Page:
I came across this very interesting behavior, while messing around (a technical term) with Google and Bing Map’s geocoding services (see a previous post here). I always thought that a location on the ground defined in Lat/Lon would be decoded to – more or less- the same address. I was proven wrong. It seems to depend on the geocoding service you will use. Especially when it comes down to the location of Microsoft’s or Google’s Headquarters.
Take for example this little pair of Lat/Lon values: 47.64054,-122.12934. Now open your web browser and call Bing Map’s REST API using this URL replacing the key value with your key if you have one. If not, see how you can get one here: Getting a Bing Maps Key
<a title=”http://dev.virtualearth.net/REST/v1/Locations/47.64054,-122.12934?o=xml&key=” href=”http://dev.virtualearth.net/REST/v1/Locations/47.64054,-122.12934?o=xml&key=”>”>http://dev.virtualearth.net/REST/v1/Locations/47.64054,-122.12934?o=xml&key=<your_key>
You will get returned an XML file saying that the Lat/Lon you entered corresponds to 1 Microsoft Way, Redmond, WA 98052.
This gets returned with a “Medium” confidence as per the XML. Have a look at the Lat/Lon which are not the ones I entered. Strange…
Now do the same but this time use the Google Service:
The address is now coming back as: 3635 157th Ave NE, Redmond, WA 98052, USA. What’s going on here?
So I had a look at the map searching for the same coordinate pair. In the left image, the green arrow shows where this pair of coordinates are according to Google Maps and the pushpin the address it was matched to. The right image is from Bing Maps.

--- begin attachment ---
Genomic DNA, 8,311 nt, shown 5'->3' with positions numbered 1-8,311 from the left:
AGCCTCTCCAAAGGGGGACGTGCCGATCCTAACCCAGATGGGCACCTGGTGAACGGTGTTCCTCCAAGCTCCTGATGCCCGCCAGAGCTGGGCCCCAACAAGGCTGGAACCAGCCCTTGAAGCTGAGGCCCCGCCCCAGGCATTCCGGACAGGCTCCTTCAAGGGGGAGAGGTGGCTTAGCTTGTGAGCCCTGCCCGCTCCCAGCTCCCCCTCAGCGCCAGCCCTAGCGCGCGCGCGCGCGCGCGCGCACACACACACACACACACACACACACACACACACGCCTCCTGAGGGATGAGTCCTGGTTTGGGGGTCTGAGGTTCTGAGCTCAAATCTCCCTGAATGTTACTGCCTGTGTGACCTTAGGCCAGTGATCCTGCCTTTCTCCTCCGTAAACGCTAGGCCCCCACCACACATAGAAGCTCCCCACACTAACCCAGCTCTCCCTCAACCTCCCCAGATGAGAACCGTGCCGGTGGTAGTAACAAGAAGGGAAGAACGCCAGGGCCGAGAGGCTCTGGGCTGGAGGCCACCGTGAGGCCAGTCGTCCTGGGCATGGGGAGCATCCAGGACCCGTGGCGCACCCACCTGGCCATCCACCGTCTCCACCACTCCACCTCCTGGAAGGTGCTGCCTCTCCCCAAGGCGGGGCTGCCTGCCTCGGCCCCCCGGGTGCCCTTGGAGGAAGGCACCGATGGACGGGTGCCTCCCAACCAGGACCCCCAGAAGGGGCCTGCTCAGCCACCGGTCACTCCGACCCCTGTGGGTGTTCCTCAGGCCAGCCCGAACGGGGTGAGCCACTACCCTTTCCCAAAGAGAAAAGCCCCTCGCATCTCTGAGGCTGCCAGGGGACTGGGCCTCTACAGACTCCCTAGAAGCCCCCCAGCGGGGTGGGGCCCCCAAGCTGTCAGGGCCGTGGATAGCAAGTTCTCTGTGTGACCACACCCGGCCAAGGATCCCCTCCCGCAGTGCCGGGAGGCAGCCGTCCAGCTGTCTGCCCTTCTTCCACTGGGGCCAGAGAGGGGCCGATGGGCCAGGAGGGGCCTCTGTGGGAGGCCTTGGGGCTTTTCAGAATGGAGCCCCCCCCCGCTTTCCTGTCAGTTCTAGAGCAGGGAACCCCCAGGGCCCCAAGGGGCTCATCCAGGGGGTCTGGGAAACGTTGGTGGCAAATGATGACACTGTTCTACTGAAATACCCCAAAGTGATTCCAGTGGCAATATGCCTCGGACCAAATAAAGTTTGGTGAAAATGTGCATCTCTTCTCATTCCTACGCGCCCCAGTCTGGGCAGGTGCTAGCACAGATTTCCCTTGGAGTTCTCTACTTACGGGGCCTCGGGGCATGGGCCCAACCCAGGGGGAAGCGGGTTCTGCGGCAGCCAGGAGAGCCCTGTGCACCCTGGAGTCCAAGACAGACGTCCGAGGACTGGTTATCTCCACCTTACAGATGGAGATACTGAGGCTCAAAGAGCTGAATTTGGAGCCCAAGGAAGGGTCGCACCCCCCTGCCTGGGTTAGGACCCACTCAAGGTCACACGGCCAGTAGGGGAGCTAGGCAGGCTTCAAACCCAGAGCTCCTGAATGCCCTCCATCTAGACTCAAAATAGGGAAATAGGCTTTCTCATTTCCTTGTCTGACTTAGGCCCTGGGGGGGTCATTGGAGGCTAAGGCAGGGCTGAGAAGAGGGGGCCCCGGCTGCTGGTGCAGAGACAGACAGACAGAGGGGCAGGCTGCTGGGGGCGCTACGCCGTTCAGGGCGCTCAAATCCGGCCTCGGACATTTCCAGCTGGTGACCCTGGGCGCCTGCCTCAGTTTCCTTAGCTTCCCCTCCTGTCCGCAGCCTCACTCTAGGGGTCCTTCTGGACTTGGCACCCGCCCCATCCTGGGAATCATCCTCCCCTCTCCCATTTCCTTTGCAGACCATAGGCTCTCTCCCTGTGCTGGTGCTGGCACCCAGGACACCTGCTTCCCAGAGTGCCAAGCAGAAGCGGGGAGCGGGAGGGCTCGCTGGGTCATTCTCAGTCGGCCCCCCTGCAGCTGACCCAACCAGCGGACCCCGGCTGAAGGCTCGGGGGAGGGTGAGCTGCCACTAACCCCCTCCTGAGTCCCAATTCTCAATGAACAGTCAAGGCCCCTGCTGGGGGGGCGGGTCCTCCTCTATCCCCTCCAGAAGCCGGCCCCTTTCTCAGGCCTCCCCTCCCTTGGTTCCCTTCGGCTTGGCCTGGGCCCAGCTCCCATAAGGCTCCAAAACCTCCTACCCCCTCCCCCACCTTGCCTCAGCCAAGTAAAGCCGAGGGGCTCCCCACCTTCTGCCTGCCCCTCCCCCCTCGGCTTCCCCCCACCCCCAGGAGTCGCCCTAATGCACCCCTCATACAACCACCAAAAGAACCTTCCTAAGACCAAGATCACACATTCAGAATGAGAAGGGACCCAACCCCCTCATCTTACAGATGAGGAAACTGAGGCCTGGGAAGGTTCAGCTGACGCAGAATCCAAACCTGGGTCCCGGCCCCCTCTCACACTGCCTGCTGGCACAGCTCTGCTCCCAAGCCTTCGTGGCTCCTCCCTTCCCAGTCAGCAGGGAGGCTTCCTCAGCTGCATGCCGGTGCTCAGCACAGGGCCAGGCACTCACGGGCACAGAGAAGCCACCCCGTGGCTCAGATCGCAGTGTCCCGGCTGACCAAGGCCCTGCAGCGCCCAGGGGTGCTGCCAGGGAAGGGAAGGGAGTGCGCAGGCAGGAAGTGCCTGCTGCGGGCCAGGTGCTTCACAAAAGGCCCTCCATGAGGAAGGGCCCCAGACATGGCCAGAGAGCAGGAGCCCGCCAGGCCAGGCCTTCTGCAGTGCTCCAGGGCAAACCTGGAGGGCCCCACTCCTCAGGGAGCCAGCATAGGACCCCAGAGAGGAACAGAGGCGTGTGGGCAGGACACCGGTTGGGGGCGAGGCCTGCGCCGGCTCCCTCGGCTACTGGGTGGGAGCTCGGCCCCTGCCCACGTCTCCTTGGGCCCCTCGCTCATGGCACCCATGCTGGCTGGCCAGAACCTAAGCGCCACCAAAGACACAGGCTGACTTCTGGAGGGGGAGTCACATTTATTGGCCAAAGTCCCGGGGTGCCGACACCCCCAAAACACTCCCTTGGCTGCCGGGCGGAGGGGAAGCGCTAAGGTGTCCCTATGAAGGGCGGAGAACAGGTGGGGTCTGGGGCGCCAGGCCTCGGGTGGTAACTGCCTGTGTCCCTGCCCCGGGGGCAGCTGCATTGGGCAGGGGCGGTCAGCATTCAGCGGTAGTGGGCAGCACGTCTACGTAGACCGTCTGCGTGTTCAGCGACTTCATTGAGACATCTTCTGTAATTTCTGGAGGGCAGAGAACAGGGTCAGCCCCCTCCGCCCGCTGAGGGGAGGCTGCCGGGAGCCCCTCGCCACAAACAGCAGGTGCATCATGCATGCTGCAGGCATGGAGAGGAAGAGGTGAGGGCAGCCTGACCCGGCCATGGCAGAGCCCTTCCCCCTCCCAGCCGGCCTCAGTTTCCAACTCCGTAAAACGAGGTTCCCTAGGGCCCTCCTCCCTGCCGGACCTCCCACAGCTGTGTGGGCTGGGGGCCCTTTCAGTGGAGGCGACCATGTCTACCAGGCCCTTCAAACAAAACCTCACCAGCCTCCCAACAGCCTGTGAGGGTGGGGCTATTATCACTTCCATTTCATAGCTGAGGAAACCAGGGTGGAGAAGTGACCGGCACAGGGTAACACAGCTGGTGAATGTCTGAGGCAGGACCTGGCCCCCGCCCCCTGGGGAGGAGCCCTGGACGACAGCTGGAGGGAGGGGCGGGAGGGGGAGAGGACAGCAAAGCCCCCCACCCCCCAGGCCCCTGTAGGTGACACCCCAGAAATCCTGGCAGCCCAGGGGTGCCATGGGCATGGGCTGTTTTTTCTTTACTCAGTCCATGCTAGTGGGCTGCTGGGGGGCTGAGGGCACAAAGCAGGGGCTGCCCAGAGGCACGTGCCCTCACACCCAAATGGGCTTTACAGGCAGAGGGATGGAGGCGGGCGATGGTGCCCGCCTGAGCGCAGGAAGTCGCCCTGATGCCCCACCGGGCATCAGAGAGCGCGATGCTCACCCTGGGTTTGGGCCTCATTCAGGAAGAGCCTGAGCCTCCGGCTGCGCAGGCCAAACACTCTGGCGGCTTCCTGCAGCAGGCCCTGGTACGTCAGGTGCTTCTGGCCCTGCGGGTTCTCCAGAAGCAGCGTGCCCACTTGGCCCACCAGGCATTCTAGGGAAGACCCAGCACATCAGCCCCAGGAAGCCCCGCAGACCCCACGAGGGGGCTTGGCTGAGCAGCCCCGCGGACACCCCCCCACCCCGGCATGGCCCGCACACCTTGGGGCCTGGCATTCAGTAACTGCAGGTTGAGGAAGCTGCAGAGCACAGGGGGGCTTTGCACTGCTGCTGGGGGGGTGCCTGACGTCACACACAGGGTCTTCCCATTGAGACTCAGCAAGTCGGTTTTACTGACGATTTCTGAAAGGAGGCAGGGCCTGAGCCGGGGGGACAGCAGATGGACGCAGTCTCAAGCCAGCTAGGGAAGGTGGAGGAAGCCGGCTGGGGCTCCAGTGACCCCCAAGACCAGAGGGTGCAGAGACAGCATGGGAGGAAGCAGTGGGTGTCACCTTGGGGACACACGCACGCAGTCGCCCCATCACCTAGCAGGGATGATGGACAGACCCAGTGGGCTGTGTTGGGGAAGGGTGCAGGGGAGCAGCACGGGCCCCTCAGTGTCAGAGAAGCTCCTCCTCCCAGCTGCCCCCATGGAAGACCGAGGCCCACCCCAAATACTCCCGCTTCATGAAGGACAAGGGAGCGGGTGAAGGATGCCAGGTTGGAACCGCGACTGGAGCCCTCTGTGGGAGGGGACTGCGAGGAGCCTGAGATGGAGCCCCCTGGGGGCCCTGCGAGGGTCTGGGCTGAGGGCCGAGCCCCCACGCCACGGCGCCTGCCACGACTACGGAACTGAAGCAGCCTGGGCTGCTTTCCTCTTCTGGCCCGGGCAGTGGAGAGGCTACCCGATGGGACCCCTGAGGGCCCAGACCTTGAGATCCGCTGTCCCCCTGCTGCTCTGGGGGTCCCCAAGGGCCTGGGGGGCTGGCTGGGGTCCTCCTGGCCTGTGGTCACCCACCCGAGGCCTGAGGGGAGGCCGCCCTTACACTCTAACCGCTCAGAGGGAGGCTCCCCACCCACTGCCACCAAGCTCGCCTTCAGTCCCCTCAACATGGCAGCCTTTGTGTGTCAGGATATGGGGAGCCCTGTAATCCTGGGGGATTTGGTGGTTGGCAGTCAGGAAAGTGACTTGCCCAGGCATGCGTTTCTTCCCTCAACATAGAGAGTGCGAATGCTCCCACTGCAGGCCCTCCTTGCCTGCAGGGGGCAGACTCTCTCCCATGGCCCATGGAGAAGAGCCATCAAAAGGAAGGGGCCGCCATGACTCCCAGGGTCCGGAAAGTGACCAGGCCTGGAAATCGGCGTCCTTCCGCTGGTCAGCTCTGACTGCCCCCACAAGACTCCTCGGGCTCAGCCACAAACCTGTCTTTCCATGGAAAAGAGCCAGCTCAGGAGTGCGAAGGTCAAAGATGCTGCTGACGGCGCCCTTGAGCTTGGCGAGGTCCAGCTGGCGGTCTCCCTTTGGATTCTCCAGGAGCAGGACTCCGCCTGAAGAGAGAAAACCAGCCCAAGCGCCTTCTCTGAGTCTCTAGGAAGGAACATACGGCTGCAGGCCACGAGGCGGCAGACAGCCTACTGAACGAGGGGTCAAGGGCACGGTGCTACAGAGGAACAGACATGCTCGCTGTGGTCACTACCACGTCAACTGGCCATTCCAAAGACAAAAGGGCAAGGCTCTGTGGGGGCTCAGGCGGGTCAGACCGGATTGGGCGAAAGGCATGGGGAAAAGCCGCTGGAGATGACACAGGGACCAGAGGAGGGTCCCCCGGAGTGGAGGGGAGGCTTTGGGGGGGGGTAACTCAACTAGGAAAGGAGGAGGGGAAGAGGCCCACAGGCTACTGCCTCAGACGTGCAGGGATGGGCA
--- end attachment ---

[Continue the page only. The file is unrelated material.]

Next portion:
The location on the ground is the same, but Bing Maps does not seem to attempt to decode it to an address. Searching for 1 Microsoft Way,Redmond,WA 98052 in Google, doesn’t return any exact results and the closest address it gets matched to is around 1,4m north at “Microsoft w Campus Acrd”
Searching for Googleplex on 1600 Amphitheatre Parkway, Mountain View, CA 94043, returned slightly more expected results only a few meters away from each other as shown below (left image from Google, right one from Bing):
So while at first I put my conspiracy hat on, thinking that I am on to something and that the two companies would be biased against each other’s HQ locations, it turned out that it might not be as bad(?), but it still shows that address geocoding is far from an exact science. Having said that, I still find it weird that Google will map a Lat/Lon point to a completely different street than the one the point is on. A behavior which I could not really replicate when trying other locations. Note also that the Street the initial point is on is called “157th Pine” in Google Maps, but “Microsoft Way” in Bing Maps. Older/different data or maybe a conspiracy?